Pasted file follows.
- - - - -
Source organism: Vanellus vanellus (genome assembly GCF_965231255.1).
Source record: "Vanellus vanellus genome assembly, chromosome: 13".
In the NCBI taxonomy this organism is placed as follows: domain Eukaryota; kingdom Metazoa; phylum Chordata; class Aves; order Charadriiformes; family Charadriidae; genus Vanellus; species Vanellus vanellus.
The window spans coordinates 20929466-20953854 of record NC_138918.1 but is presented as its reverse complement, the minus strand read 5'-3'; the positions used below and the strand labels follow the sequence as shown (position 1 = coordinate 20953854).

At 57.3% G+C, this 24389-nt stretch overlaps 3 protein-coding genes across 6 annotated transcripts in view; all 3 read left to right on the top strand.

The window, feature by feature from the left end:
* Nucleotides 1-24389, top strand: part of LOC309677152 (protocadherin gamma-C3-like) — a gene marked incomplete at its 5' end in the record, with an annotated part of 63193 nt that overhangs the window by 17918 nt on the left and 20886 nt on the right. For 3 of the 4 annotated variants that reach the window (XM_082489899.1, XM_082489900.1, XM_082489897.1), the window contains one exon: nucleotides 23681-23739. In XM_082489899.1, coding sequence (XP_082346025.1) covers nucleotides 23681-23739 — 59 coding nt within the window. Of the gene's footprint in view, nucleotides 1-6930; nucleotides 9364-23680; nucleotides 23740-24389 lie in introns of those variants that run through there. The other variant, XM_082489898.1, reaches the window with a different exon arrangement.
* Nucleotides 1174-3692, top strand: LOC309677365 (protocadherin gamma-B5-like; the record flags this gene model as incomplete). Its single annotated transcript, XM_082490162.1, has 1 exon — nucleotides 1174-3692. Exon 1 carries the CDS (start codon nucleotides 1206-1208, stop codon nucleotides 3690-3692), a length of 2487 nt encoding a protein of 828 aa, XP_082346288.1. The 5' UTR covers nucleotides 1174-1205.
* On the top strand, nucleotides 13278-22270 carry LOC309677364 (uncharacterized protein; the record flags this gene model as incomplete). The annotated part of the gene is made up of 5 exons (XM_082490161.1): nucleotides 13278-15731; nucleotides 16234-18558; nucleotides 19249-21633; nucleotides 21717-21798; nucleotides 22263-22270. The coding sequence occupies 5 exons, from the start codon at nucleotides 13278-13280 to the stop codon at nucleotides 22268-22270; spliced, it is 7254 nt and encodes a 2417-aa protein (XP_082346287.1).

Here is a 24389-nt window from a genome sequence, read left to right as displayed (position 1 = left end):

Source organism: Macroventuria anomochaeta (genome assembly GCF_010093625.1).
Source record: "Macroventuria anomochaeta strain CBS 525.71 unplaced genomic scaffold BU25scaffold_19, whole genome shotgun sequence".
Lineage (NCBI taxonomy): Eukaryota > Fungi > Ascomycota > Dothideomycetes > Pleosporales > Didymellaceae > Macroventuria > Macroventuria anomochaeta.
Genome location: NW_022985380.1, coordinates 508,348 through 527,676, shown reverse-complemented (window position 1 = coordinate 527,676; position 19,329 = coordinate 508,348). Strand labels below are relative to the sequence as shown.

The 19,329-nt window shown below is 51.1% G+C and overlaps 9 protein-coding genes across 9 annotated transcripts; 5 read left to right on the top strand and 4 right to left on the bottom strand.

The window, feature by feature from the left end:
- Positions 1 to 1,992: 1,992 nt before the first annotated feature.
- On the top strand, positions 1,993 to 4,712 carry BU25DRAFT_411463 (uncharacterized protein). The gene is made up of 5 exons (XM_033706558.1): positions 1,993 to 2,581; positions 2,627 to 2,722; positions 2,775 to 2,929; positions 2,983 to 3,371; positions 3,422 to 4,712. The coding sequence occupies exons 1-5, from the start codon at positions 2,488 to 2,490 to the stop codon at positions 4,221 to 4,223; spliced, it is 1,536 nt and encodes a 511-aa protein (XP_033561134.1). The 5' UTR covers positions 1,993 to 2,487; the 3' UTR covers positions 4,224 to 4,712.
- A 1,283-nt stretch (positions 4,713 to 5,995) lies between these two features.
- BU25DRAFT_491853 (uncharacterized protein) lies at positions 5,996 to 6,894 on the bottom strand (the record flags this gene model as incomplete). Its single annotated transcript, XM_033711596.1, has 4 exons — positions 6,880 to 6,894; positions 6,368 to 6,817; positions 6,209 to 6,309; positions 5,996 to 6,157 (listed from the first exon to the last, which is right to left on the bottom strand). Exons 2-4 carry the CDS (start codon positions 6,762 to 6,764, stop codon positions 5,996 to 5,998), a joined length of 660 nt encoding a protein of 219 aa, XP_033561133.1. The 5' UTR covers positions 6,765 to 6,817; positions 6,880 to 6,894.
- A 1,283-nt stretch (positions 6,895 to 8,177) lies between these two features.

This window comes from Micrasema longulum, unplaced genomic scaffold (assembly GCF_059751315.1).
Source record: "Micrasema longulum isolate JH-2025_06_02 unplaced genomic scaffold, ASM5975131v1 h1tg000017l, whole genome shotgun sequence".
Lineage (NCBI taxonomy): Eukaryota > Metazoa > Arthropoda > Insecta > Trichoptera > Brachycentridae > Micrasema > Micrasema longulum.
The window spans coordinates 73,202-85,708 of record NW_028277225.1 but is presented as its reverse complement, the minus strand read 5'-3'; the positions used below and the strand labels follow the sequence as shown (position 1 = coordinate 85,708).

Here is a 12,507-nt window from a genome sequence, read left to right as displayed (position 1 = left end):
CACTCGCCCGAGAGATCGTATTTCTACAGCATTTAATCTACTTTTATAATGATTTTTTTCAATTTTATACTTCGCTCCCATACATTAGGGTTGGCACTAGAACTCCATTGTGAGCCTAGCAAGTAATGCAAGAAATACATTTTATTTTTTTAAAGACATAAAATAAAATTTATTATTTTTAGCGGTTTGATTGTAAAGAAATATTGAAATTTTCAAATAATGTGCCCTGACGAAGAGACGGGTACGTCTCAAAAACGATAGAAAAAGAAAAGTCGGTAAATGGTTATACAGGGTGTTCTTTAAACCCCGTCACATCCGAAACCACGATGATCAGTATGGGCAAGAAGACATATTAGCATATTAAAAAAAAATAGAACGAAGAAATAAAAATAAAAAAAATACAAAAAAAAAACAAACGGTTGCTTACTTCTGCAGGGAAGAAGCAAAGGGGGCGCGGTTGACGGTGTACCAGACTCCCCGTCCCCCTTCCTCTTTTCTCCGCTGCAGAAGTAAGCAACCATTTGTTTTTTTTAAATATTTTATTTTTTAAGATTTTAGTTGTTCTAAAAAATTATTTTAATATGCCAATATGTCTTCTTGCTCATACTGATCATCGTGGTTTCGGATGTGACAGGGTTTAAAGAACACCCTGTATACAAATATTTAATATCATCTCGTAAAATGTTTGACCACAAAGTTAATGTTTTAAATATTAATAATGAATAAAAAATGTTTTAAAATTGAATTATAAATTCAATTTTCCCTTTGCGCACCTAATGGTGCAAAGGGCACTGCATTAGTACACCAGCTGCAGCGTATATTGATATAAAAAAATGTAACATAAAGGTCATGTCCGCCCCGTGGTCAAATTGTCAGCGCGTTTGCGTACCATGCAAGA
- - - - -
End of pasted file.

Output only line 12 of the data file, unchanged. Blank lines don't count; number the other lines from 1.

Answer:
Source record: "Macroventuria anomochaeta strain CBS 525.71 unplaced genomic scaffold BU25scaffold_19, whole genome shotgun sequence".